She spoke of her 5-year-old patient who, in the face of neglect and abuse, wanted a gun because he yearned to be powerful. And the 13-year-old with anger problems stemming from an abusive father.

Teiahsha Bankhead, an assistant professor at California State University-Sacramento, provides background data on youth violence during the Bishop’s Public Policy Breakfast. Bankhead is a member of the board of directors of Catholic Charities of the East Bay.
“Kids have the idea they are bad. We need to create nurturing environments that let them know that they’re good,” Wright said.

That means teaching parents coping skills other than abuse, and helping teachers create “therapeutic schools” where children can take refuge, she said.

Father Jesus Nieto-Ruiz, pastor at Oakland’s St. Anthony Church where a 13-year-old was shot during the funeral vigil for a 15-year-old in March, echoed Wright. “Kids don’t recognize the good in themselves,” he said.

And it is everyone’s responsibility to show them otherwise, said the priest. Kids are not simply the responsibility of their own parishes or families, he noted, “They are our kids, our sons and daughters.”
“Our responsibility is to present our communities with alternatives of life,” he said.

Fostering connections with community and family were the key recommendations from a year-long needs assessment on youth violence in Richmond and Oakland, reported Valerie Edwards of the University of California-Berkeley School of Social Welfare.

The study found that youth, especially in middle school, crave a connection with their families, and that people need pride in and a connection to their neighborhood and community.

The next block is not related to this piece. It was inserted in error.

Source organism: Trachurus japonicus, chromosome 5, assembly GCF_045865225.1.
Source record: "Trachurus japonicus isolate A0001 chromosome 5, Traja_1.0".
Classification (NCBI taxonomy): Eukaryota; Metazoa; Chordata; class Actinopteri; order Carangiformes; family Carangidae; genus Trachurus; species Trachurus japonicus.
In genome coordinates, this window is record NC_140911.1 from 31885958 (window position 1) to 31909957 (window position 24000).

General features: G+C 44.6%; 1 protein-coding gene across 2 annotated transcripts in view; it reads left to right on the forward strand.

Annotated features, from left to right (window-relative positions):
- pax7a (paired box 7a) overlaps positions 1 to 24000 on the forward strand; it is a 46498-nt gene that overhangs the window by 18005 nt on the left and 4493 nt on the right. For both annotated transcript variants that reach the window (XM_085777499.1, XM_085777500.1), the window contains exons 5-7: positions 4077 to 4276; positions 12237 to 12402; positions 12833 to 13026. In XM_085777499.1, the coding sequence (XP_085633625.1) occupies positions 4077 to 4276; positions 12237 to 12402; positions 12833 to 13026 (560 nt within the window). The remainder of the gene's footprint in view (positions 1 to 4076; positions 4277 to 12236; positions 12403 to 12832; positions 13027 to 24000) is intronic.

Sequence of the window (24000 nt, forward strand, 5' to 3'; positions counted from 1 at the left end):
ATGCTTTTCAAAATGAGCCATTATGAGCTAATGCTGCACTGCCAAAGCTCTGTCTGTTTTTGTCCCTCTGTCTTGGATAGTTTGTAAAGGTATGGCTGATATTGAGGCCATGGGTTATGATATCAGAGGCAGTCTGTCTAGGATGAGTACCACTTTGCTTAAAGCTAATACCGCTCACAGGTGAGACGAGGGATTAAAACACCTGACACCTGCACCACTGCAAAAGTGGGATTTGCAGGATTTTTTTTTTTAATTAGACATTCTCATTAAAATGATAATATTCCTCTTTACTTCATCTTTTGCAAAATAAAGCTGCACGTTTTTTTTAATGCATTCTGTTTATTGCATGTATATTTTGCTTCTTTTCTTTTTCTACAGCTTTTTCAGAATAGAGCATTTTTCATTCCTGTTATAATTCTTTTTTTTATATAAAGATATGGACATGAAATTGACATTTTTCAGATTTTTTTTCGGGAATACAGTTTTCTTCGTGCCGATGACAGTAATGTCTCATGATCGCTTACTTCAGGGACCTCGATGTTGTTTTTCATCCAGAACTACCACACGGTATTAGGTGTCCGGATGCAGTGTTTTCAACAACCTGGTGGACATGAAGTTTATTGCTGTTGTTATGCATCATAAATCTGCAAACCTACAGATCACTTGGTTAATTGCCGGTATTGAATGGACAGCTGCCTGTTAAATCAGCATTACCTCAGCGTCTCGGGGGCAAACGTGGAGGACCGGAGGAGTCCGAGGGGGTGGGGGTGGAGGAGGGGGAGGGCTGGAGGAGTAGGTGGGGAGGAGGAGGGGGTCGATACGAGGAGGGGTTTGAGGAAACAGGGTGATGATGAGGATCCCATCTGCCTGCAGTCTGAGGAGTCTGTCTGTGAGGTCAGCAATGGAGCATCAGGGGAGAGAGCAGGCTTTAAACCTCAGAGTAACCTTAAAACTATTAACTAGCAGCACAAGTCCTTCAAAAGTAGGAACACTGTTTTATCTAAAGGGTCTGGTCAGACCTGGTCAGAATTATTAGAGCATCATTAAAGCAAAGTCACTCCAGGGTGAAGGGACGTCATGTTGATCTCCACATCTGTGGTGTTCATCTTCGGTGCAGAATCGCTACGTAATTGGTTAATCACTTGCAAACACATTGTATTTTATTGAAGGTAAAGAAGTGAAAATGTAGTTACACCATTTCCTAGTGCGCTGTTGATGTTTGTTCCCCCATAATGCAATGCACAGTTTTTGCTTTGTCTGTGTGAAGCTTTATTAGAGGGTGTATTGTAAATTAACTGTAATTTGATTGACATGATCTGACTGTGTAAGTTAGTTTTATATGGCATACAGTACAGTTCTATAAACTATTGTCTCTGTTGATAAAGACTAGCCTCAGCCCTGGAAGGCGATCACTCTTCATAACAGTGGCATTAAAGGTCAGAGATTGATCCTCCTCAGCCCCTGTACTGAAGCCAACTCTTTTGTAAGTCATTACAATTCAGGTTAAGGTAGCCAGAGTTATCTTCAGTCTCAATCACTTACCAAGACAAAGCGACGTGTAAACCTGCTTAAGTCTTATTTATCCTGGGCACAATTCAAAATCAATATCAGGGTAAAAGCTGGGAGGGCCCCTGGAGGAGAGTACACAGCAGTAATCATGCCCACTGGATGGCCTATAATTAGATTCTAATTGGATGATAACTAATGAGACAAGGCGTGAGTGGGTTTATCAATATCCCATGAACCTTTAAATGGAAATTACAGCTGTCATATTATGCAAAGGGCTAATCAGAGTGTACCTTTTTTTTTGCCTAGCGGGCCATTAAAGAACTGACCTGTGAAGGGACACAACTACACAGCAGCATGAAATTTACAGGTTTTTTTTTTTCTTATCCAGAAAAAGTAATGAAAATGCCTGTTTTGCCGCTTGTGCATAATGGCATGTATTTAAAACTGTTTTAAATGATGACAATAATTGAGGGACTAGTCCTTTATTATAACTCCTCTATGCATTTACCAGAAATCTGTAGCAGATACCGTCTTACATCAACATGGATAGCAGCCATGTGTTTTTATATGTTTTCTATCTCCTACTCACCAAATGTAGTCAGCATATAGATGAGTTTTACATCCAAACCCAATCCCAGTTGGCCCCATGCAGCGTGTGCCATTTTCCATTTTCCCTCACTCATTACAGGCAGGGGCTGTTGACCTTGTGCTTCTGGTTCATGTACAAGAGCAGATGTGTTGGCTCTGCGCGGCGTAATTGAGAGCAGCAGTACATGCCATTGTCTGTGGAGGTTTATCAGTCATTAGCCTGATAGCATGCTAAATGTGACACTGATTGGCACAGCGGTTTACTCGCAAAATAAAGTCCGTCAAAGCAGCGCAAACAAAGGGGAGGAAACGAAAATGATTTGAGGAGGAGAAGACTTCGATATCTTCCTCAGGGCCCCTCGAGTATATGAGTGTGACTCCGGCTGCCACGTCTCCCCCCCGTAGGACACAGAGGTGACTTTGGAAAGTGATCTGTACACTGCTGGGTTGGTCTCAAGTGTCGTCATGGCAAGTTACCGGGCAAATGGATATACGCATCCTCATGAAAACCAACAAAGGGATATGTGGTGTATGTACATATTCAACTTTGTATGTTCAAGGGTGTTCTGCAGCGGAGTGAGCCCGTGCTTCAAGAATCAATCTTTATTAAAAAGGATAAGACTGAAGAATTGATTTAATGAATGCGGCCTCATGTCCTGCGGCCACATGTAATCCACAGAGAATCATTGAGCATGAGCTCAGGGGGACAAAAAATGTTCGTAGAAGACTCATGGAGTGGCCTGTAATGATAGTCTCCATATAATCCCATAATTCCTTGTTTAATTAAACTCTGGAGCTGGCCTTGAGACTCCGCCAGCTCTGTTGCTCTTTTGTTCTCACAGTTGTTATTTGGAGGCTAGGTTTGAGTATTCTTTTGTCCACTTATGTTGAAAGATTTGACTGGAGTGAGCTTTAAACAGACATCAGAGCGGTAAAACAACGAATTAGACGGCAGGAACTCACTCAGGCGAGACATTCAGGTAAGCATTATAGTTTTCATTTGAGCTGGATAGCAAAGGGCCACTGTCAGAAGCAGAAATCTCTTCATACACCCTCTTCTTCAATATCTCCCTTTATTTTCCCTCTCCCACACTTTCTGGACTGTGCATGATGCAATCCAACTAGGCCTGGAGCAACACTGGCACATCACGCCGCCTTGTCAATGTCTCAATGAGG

The recommendations from the study, Edwards said, were based in “restorative justice”—targeting communities instead of individuals in preventing youth violence. “These are crimes against the community, not crimes against the state,” she said.

Lenore Anderson, public safety director for Oakland Mayor Ron Dellums, also emphasized a community plan, requiring “prevention, intervention, enforcement and sustainability.”

To that end, Anderson said, Oakland has enacted the crime prevention initiative, Measure Y, and is working on public safety districts. She said making Oakland a model city is possible, because “this is a city that wants to see a change.”

Maria Barajas was the exclamation point on the statement that change is possible.
The senior at Oakland Aviation High School brought attendees to their feet when she announced that she had been accepted by six colleges.

While impressive for any student, the crowd was recognizing that Barajas had beaten extreme odds — a former gang member who lives in a troubled family.

Barajas said she joined a gang “because I didn’t receive the love of my family” and wanted to “be part of something.”

Although she survived a stabbing, and had friends who had been shot in gang violence, Barajas said it was a teacher who finally convinced her “gangs are not going to get me anywhere.”

Barajas stressed the need for more after-school programs. “(Youth) need to feel important, they have to have something to keep in mind that they like to do,” she said.

She also stressed the need for role models. “We learn from you guys,” she said. “We see and we act from what you guys do. You’re like role models to us.”